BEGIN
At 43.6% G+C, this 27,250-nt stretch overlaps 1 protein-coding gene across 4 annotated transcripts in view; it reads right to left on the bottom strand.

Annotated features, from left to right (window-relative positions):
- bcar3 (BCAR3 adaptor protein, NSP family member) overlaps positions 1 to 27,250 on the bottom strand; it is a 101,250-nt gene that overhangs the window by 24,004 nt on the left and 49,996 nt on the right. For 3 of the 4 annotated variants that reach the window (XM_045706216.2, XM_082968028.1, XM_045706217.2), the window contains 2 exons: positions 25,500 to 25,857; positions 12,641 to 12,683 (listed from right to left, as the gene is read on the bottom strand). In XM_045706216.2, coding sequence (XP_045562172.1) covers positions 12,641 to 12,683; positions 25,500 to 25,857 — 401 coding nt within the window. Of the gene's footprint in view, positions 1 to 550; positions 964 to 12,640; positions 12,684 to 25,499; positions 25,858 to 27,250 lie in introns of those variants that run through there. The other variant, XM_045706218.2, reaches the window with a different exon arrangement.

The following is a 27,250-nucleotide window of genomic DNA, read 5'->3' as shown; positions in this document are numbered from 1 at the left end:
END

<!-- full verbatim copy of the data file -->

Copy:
At 43.6% G+C, this 27,250-nt stretch overlaps 1 protein-coding gene across 4 annotated transcripts in view; it reads right to left on the bottom strand.

Annotated features, from left to right (window-relative positions):
- bcar3 (BCAR3 adaptor protein, NSP family member) overlaps positions 1 to 27,250 on the bottom strand; it is a 101,250-nt gene that overhangs the window by 24,004 nt on the left and 49,996 nt on the right. For 3 of the 4 annotated variants that reach the window (XM_045706216.2, XM_082968028.1, XM_045706217.2), the window contains 2 exons: positions 25,500 to 25,857; positions 12,641 to 12,683 (listed from right to left, as the gene is read on the bottom strand). In XM_045706216.2, coding sequence (XP_045562172.1) covers positions 12,641 to 12,683; positions 25,500 to 25,857 — 401 coding nt within the window. Of the gene's footprint in view, positions 1 to 550; positions 964 to 12,640; positions 12,684 to 25,499; positions 25,858 to 27,250 lie in introns of those variants that run through there. The other variant, XM_045706218.2, reaches the window with a different exon arrangement.

The following is a 27,250-nucleotide window of genomic DNA, read 5'->3' as shown; positions in this document are numbered from 1 at the left end: